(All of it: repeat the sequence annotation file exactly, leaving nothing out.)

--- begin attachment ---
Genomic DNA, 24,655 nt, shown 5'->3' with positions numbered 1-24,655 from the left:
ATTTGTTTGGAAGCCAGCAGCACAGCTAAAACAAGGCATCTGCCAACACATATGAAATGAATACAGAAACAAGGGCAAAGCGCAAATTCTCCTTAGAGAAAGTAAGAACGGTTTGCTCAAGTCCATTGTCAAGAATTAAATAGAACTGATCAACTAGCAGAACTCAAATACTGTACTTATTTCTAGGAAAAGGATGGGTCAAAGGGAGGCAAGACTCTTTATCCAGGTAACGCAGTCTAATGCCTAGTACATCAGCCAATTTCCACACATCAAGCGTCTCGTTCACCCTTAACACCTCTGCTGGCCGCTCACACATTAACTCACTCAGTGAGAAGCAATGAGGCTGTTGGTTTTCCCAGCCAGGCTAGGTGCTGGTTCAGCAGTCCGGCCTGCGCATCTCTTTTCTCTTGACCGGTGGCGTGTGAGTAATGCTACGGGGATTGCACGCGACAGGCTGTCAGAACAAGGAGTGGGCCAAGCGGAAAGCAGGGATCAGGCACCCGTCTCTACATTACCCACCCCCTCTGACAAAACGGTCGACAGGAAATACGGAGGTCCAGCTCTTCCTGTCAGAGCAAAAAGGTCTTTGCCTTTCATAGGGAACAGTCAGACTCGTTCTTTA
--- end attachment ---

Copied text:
Genomic DNA, 24,655 nt, shown 5'->3' with positions numbered 1-24,655 from the left:
ATTTGTTTGGAAGCCAGCAGCACAGCTAAAACAAGGCATCTGCCAACACATATGAAATGAATACAGAAACAAGGGCAAAGCGCAAATTCTCCTTAGAGAAAGTAAGAACGGTTTGCTCAAGTCCATTGTCAAGAATTAAATAGAACTGATCAACTAGCAGAACTCAAATACTGTACTTATTTCTAGGAAAAGGATGGGTCAAAGGGAGGCAAGACTCTTTATCCAGGTAACGCAGTCTAATGCCTAGTACATCAGCCAATTTCCACACATCAAGCGTCTCGTTCACCCTTAACACCTCTGCTGGCCGCTCACACATTAACTCACTCAGTGAGAAGCAATGAGGCTGTTGGTTTTCCCAGCCAGGCTAGGTGCTGGTTCAGCAGTCCGGCCTGCGCATCTCTTTTCTCTTGACCGGTGGCGTGTGAGTAATGCTACGGGGATTGCACGCGACAGGCTGTCAGAACAAGGAGTGGGCCAAGCGGAAAGCAGGGATCAGGCACCCGTCTCTACATTACCCACCCCCTCTGACAAAACGGTCGACAGGAAATACGGAGGTCCAGCTCTTCCTGTCAGAGCAAAAAGGTCTTTGCCTTTCATAGGGAACAGTCAGACTCGTTCTTTA